This isn’t my first desktop charger review, but well… it’s not like I’m an expert in that department. Once again we’ll be taking a look at a desktop charger, this time from Orico. A brand you may not have heard about, but it’s bigger than you might think. Interested? Then you’re in the right place.
Orico was nice enough to send us their desktop charger for review, coming all the way from China. As always, they’ve had no influence on the editorial outcome of this review.
Ports: 5 (USB-A, Female)
Input: AC 100-240V
Output QC2.0: 1 port, 5V/2.4A,9V/2A,12V/1.5A
Output: 4 ports, 5V/2.4A; 5V/8A 40W Max
Plastic is the keyword here again, just like with almost every desktop charger you’ll find on the web. And well, it’s of the shiny variant, which loves to scratch and pick up marks, not that you’ll have a lot of issues with this when it’s laying on your desk. Mine however came with more than just a few scratches out of the factory.
The desktop charger feels really solid, and that’s the most important thing here. As everything is attached together without any gaps it really gives you that uni-body feeling.
So, let’s look ahead to the next part of this review, the design of the Orico desktop charger. Like I just said the charger is made of a shiny type of plastic and personally I don’t prefer these kind of materials, it just feels way cheaper compared to a matte kind of plastic. It’s not like the Orico desktop charger is cheaper compared to its counterparts available on Amazon with a more premium finish, because it’s not.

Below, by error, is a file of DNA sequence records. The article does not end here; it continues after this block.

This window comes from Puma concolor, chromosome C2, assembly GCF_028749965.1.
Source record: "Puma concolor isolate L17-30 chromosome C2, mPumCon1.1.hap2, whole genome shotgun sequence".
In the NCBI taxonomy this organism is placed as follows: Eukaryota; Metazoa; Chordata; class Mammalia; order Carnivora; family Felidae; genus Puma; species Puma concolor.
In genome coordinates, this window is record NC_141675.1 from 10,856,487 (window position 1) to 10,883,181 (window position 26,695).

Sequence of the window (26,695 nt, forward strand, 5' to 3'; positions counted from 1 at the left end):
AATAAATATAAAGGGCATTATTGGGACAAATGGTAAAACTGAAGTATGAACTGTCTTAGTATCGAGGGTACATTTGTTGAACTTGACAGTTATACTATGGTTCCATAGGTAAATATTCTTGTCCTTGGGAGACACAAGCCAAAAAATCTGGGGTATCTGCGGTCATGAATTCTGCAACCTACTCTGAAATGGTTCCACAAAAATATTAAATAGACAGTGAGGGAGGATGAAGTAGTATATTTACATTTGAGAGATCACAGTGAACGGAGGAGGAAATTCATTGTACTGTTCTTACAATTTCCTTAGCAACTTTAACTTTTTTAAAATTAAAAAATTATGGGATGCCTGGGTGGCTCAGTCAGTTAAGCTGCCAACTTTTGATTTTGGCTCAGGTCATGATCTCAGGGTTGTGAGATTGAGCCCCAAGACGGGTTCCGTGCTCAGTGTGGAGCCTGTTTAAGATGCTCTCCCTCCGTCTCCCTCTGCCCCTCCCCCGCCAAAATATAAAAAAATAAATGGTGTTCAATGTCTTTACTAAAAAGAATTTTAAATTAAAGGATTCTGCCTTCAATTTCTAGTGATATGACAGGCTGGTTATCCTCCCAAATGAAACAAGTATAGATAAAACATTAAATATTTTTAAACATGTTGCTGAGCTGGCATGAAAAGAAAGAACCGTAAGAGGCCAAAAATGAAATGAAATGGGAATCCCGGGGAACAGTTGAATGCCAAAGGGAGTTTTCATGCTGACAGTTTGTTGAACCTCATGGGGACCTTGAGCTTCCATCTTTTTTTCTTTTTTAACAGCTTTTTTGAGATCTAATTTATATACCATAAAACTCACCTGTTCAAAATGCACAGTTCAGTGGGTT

The overall design is pretty good though, although I would’ve preferred them not to use the shiny plastic. It’s important to be different these days, and Orico certainly worked on that point. For £21 the design isn’t any better than the industry “standard” but it’s certainly different, and that’s what I like about it.
The desktop charger offers 1 Qualcomm Quick Charge 2.0 (QC) port, using the rates specified by Qualcomm. For the four other ports you’ll get the standard 5V/2.4A charging rate, with a max. of 5V/8A which should be more than plenty to charge most of your devices. For those with QC3.0, this isn’t the desktop charger for you, but QC 3.0 devices are backwards compatible so it will charge, just not at 3.0 speeds.
Like I said in the review of the Aukey Desktop charger, I still lack the technology to measure the output of every port. I did use it for a few days to charge up some of my power banks and that wasn’t really an enjoyable activity. It got so damn hot that I immediately decided to stop using it. I’ve never had the feeling of being unsafe before, but this Chinese product actually made me feel unsafe using it. That was only while using it to charge one device at one time as well! Yes it charged but it didn’t give me the right kind of warm fuzzy feeling.
The build quality is on par with the other desktop chargers out there, and the design is different compared to everything else out there. Looking at the performance side of things, this thing just gets way hotter than you would ever want it to. The device has been CE certified, although I’m asking myself how it ever could’ve been certified when it gets this hot.
My advice is not to buy it. I wouldn’t want to guarantee its safety because of the heat produced by this device. It doesn’t give me the sense of this being a high quality nor safe device. Besides, there are way better devices out there at the same price. I’ve recently reviewed the Aukey desktop charger for example so you may want to check that one out!